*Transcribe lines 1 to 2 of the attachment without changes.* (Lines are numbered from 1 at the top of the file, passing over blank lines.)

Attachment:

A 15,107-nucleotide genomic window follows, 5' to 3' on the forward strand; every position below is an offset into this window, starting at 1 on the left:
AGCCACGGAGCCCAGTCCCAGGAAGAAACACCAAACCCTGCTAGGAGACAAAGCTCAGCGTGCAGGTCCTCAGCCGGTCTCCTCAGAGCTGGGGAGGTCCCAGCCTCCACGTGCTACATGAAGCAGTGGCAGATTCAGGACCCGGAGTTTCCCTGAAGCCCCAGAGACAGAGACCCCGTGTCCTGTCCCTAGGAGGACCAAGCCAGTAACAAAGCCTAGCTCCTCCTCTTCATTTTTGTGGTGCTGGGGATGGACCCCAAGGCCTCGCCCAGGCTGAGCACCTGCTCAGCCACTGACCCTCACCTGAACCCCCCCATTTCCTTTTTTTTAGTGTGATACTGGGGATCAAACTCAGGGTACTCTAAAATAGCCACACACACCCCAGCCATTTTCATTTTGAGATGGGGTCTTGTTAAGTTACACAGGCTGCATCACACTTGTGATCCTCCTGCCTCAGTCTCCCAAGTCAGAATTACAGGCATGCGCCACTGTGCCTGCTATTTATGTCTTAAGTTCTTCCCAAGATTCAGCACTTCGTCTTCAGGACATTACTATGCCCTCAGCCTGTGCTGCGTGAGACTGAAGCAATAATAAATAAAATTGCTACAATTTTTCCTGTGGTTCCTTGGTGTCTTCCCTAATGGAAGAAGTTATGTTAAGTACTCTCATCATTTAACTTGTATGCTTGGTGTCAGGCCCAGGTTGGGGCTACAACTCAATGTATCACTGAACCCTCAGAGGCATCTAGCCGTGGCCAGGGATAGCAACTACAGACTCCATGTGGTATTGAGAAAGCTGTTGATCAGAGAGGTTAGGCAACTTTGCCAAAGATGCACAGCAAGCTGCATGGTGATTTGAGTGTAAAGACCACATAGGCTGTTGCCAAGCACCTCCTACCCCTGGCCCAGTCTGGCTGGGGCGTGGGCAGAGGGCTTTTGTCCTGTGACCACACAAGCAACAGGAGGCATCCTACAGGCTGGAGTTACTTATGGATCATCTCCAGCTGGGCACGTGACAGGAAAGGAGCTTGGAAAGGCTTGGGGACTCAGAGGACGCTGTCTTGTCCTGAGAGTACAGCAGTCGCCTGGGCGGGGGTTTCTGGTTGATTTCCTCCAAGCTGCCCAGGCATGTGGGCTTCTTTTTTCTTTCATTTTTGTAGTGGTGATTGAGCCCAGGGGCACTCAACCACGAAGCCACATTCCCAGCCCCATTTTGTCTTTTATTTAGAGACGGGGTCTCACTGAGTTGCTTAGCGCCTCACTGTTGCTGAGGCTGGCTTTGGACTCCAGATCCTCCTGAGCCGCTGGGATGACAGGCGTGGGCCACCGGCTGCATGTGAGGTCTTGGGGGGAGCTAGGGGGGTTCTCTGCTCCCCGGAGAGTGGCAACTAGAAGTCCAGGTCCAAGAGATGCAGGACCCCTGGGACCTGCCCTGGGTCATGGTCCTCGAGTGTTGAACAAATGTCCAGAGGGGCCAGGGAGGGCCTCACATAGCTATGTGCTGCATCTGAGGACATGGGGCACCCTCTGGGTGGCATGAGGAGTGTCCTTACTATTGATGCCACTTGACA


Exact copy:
A 15,107-nucleotide genomic window follows, 5' to 3' on the forward strand; every position below is an offset into this window, starting at 1 on the left:
AGCCACGGAGCCCAGTCCCAGGAAGAAACACCAAACCCTGCTAGGAGACAAAGCTCAGCGTGCAGGTCCTCAGCCGGTCTCCTCAGAGCTGGGGAGGTCCCAGCCTCCACGTGCTACATGAAGCAGTGGCAGATTCAGGACCCGGAGTTTCCCTGAAGCCCCAGAGACAGAGACCCCGTGTCCTGTCCCTAGGAGGACCAAGCCAGTAACAAAGCCTAGCTCCTCCTCTTCATTTTTGTGGTGCTGGGGATGGACCCCAAGGCCTCGCCCAGGCTGAGCACCTGCTCAGCCACTGACCCTCACCTGAACCCCCCCATTTCCTTTTTTTTAGTGTGATACTGGGGATCAAACTCAGGGTACTCTAAAATAGCCACACACACCCCAGCCATTTTCATTTTGAGATGGGGTCTTGTTAAGTTACACAGGCTGCATCACACTTGTGATCCTCCTGCCTCAGTCTCCCAAGTCAGAATTACAGGCATGCGCCACTGTGCCTGCTATTTATGTCTTAAGTTCTTCCCAAGATTCAGCACTTCGTCTTCAGGACATTACTATGCCCTCAGCCTGTGCTGCGTGAGACTGAAGCAATAATAAATAAAATTGCTACAATTTTTCCTGTGGTTCCTTGGTGTCTTCCCTAATGGAAGAAGTTATGTTAAGTACTCTCATCATTTAACTTGTATGCTTGGTGTCAGGCCCAGGTTGGGGCTACAACTCAATGTATCACTGAACCCTCAGAGGCATCTAGCCGTGGCCAGGGATAGCAACTACAGACTCCATGTGGTATTGAGAAAGCTGTTGATCAGAGAGGTTAGGCAACTTTGCCAAAGATGCACAGCAAGCTGCATGGTGATTTGAGTGTAAAGACCACATAGGCTGTTGCCAAGCACCTCCTACCCCTGGCCCAGTCTGGCTGGGGCGTGGGCAGAGGGCTTTTGTCCTGTGACCACACAAGCAACAGGAGGCATCCTACAGGCTGGAGTTACTTATGGATCATCTCCAGCTGGGCACGTGACAGGAAAGGAGCTTGGAAAGGCTTGGGGACTCAGAGGACGCTGTCTTGTCCTGAGAGTACAGCAGTCGCCTGGGCGGGGGTTTCTGGTTGATTTCCTCCAAGCTGCCCAGGCATGTGGGCTTCTTTTTTCTTTCATTTTTGTAGTGGTGATTGAGCCCAGGGGCACTCAACCACGAAGCCACATTCCCAGCCCCATTTTGTCTTTTATTTAGAGACGGGGTCTCACTGAGTTGCTTAGCGCCTCACTGTTGCTGAGGCTGGCTTTGGACTCCAGATCCTCCTGAGCCGCTGGGATGACAGGCGTGGGCCACCGGCTGCATGTGAGGTCTTGGGGGGAGCTAGGGGGGTTCTCTGCTCCCCGGAGAGTGGCAACTAGAAGTCCAGGTCCAAGAGATGCAGGACCCCTGGGACCTGCCCTGGGTCATGGTCCTCGAGTGTTGAACAAATGTCCAGAGGGGCCAGGGAGGGCCTCACATAGCTATGTGCTGCATCTGAGGACATGGGGCACCCTCTGGGTGGCATGAGGAGTGTCCTTACTATTGATGCCACTTGACA